A few days ago, David Kanigan posted photos of a Canada goose nesting on a dock.
Please visit it to see this post.
I had mixed feelings about this goose’s choice of location. It’s right out in the open, and so vulnerable to predators and the weather. I hope for, but don’t expect, a good outcome for this brood. Still, if she pulls it off and any of her goslings hatch and survive, the goose will deserve a medal for bravery and stamina.
I thought of this goose nest when the Captain came home from a trip up the BC coast, having taken pictures of a goose nest in a very remote location. This is how it should be. This goose nest is beside a river, but somehow the goose knew about rivers rising in the spring, and it has placed this nest high up out of the reach of a flooding river.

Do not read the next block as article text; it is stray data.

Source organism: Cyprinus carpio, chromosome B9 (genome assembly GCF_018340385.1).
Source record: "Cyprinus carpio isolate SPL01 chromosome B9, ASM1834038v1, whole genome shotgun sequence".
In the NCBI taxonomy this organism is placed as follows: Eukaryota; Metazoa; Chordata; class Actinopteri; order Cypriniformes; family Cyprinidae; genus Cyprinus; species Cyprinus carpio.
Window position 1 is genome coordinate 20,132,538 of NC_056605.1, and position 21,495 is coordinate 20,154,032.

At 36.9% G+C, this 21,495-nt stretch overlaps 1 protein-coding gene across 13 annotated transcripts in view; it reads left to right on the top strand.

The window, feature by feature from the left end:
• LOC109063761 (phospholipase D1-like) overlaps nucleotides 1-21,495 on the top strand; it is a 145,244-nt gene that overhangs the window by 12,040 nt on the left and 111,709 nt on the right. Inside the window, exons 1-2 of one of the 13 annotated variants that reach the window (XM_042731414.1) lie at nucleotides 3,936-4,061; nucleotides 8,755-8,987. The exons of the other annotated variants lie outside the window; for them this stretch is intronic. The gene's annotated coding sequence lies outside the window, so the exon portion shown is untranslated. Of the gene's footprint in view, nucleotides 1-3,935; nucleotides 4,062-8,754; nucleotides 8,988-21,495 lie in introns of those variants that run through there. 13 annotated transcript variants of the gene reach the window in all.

The nest is on top of this tree stump, out of sight, and out of reach of the spring run-off in a rising river. It is sheltered from aerial predators by the new growth on top of the stump. Being up high would also give it a slight advantage over animals that might threaten it from ground level.
But even with all of the advantages the goose has with this remote nest, it is probably at just as much risk as the town goose in David Kanigan’s blog post.
Thank you, David, for showing the city goose as compared to my country goose. I hope they both manage to bring off a nice batch of goslings.